Perhaps those adepts have already discovered the ultimate nature of reality—not through digging deeper into its external forms, but through a penetrating exploration of inner space. If so, our collective destiny may be precisely this freedom from the illusion of materiality, from the illusion that we exist in space and time.

Let's not be too quick to rule out that possibility, merely on the basis that it is so divorced from our current reality. If you had told Mozart that in the future people would own tiny boxes, made from some strange material that was neither wood nor metal, with two strings coming out of the box, that when placed in their ears, would enable them to hear any of his compositions as clearly as if they were in a room with an orchestra, would he have believed you? On the contrary, he would probably have thought you mad.

The Omega Point

One person who believed our destiny was indeed a collective spiritual awakening, was the French priest and paleontologist, Pierre Teilhard de Chardin. Exploring the evolutionary trends towards greater complexity, connectivity, and consciousness, he argued that humanity was moving towards an Omega Point—the final end and goal of evolution.

He believed that the universe had been through several major stages of evolution, starting with what he called "cosmogenesis,” the birth of the "cosmosphere"; the Universe. Next was geogenesis, the birth of the Earth (the geosphere). Following that, "biogenesis", the birth of life (the biosphere). With human beings, there came "noogenesis" and the "noosphere", the sphere of thought. He predicted that the final stage, the one that led to the Omega Point, would be "Christogenesis". This would be the birth of Christ consciousness, not in an individual, but in the collective—the spiritual birth of humanity as a whole.

Teilhard de Chardin believed this Omega Point would happen thousands of years in the future. Like many others, he did not take into account the implications of ever-accelerating change. In his later years, he commented on the impact of radio and television in bringing humanity together. Technologies like these, he said, were bringing the Omega Point much closer. Just before he died, the first computers were being developed. Perceiving the potential of this new technology, he predicted that they too would bring the Omega Point even closer. If he had lived to see the emergence of the Internet, he would probably have realized that the Omega Point could come very soon indeed.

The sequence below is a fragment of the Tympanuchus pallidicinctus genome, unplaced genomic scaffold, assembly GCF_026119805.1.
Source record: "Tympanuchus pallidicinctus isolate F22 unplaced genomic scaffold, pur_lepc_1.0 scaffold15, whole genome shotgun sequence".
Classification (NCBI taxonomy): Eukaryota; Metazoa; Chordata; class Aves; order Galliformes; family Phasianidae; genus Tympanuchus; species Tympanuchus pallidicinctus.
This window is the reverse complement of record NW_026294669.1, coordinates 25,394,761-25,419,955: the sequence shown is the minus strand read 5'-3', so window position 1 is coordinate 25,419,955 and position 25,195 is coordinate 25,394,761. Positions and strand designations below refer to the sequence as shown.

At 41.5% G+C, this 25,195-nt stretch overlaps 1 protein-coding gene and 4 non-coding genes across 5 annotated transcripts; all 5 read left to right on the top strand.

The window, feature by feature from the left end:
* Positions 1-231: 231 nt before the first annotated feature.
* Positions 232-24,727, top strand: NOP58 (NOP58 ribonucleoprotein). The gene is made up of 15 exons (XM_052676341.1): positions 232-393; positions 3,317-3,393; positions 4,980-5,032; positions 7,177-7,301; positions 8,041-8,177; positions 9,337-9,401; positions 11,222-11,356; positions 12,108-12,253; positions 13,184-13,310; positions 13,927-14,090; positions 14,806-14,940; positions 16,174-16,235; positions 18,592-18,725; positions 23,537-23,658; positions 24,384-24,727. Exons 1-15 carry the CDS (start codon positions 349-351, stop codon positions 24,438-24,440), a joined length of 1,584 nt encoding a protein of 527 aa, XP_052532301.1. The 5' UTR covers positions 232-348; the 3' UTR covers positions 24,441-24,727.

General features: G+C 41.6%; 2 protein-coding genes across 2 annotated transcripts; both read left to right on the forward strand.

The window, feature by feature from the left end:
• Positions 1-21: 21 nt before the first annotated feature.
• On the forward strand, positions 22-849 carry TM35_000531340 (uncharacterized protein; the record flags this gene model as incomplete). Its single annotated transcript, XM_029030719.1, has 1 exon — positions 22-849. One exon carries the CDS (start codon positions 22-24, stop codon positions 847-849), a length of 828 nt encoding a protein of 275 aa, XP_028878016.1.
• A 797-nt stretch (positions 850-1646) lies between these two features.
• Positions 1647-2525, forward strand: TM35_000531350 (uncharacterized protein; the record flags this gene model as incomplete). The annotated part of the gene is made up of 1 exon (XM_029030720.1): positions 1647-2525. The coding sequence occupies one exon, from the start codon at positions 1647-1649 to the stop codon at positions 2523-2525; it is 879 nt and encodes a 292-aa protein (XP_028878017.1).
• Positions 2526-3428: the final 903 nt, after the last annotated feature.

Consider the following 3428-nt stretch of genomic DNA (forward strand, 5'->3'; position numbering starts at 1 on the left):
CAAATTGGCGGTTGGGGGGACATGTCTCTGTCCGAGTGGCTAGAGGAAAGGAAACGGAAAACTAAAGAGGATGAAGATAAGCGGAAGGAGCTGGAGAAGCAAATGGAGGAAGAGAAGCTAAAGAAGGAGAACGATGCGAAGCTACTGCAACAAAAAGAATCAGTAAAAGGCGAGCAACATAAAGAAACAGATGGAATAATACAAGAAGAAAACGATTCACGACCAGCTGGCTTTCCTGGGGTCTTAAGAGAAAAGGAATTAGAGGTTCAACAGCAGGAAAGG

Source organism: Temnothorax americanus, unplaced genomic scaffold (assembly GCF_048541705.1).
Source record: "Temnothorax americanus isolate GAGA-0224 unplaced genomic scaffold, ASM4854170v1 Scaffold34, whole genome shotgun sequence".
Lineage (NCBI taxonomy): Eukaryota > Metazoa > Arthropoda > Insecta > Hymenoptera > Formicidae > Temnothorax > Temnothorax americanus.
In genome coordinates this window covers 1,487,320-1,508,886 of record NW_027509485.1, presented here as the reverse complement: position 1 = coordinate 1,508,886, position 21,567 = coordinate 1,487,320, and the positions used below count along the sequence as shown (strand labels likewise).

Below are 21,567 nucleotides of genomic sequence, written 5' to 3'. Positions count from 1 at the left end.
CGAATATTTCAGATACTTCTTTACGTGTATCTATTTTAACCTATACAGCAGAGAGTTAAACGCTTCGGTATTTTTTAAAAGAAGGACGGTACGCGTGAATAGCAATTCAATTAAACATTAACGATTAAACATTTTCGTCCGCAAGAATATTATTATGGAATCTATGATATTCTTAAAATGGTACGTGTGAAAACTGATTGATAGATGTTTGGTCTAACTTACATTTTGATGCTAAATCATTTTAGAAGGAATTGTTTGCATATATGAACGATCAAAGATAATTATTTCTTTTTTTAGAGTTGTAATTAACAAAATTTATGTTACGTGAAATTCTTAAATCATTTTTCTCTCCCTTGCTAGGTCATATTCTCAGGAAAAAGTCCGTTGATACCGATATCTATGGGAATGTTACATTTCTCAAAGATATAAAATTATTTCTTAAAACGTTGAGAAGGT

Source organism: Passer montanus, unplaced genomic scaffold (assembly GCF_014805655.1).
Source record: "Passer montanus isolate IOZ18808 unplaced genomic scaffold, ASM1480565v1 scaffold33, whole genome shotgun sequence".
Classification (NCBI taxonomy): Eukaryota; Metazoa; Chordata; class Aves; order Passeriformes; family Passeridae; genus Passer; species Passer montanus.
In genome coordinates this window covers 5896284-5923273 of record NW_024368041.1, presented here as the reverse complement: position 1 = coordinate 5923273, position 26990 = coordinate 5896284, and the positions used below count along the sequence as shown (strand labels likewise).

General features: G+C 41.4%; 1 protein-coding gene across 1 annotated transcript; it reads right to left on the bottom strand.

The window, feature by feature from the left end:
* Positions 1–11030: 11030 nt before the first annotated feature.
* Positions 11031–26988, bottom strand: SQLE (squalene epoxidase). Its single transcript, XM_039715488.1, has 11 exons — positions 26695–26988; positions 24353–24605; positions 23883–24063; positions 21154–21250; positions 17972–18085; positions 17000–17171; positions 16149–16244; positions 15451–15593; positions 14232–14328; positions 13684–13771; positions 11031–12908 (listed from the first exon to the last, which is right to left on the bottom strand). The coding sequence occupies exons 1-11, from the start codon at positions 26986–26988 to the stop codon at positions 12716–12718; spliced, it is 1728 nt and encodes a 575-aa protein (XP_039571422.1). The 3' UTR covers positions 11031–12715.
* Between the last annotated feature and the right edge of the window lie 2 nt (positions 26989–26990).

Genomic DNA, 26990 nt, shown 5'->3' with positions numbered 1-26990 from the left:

Breakdown or Breakthrough?

When we look at what is happening in the world today, it is understandable that we might scoff at the idea of a collective spiritual breakthrough. The daily news is full of evidence that we are heading ever more rapidly towards breakdown rather than breakthrough.

That is indeed one likely possibility. I do not want to play down the dire urgency of the world situation. If we don't make some radical changes, we are surely headed for disaster of one kind or another.

I also believe that change is possible. If we can develop the wisdom needed to navigate our way though these turbulent times safely, the potentials are staggering and unimaginable in scope. Let's put our hearts and minds to proving that we can pass Buckminster Fuller's final evolutionary exam, and become a truly magnificent species. We are, after all, our only hope.

See also:
What If There Were No Future?